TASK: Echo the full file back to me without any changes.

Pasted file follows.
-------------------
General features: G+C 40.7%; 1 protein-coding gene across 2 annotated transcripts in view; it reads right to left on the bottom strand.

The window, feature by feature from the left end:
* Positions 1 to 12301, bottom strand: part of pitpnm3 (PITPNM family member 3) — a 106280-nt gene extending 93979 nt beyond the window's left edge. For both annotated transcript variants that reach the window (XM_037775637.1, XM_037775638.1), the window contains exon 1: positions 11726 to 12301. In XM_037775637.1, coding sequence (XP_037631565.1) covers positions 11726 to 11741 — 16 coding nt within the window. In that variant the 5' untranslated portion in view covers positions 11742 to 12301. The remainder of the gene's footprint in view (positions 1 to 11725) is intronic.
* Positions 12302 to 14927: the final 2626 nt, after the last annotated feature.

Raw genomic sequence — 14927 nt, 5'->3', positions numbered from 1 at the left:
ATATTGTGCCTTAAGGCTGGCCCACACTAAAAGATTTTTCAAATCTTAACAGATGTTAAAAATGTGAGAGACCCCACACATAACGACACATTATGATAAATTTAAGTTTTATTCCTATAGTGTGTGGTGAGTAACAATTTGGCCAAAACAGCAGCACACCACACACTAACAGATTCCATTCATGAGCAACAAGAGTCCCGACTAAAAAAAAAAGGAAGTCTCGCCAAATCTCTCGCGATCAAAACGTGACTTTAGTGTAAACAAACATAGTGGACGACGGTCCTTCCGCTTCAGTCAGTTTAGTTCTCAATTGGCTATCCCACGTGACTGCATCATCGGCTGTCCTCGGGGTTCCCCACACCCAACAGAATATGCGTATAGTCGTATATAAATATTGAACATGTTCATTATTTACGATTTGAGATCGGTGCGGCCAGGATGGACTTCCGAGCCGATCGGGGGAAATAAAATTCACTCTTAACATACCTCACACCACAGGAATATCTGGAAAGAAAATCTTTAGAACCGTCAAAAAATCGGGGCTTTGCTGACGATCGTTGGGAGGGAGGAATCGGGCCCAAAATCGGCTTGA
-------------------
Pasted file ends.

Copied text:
General features: G+C 40.7%; 1 protein-coding gene across 2 annotated transcripts in view; it reads right to left on the bottom strand.

The window, feature by feature from the left end:
* Positions 1 to 12301, bottom strand: part of pitpnm3 (PITPNM family member 3) — a 106280-nt gene extending 93979 nt beyond the window's left edge. For both annotated transcript variants that reach the window (XM_037775637.1, XM_037775638.1), the window contains exon 1: positions 11726 to 12301. In XM_037775637.1, coding sequence (XP_037631565.1) covers positions 11726 to 11741 — 16 coding nt within the window. In that variant the 5' untranslated portion in view covers positions 11742 to 12301. The remainder of the gene's footprint in view (positions 1 to 11725) is intronic.
* Positions 12302 to 14927: the final 2626 nt, after the last annotated feature.

Raw genomic sequence — 14927 nt, 5'->3', positions numbered from 1 at the left:
ATATTGTGCCTTAAGGCTGGCCCACACTAAAAGATTTTTCAAATCTTAACAGATGTTAAAAATGTGAGAGACCCCACACATAACGACACATTATGATAAATTTAAGTTTTATTCCTATAGTGTGTGGTGAGTAACAATTTGGCCAAAACAGCAGCACACCACACACTAACAGATTCCATTCATGAGCAACAAGAGTCCCGACTAAAAAAAAAAGGAAGTCTCGCCAAATCTCTCGCGATCAAAACGTGACTTTAGTGTAAACAAACATAGTGGACGACGGTCCTTCCGCTTCAGTCAGTTTAGTTCTCAATTGGCTATCCCACGTGACTGCATCATCGGCTGTCCTCGGGGTTCCCCACACCCAACAGAATATGCGTATAGTCGTATATAAATATTGAACATGTTCATTATTTACGATTTGAGATCGGTGCGGCCAGGATGGACTTCCGAGCCGATCGGGGGAAATAAAATTCACTCTTAACATACCTCACACCACAGGAATATCTGGAAAGAAAATCTTTAGAACCGTCAAAAAATCGGGGCTTTGCTGACGATCGTTGGGAGGGAGGAATCGGGCCCAAAATCGGCTTGA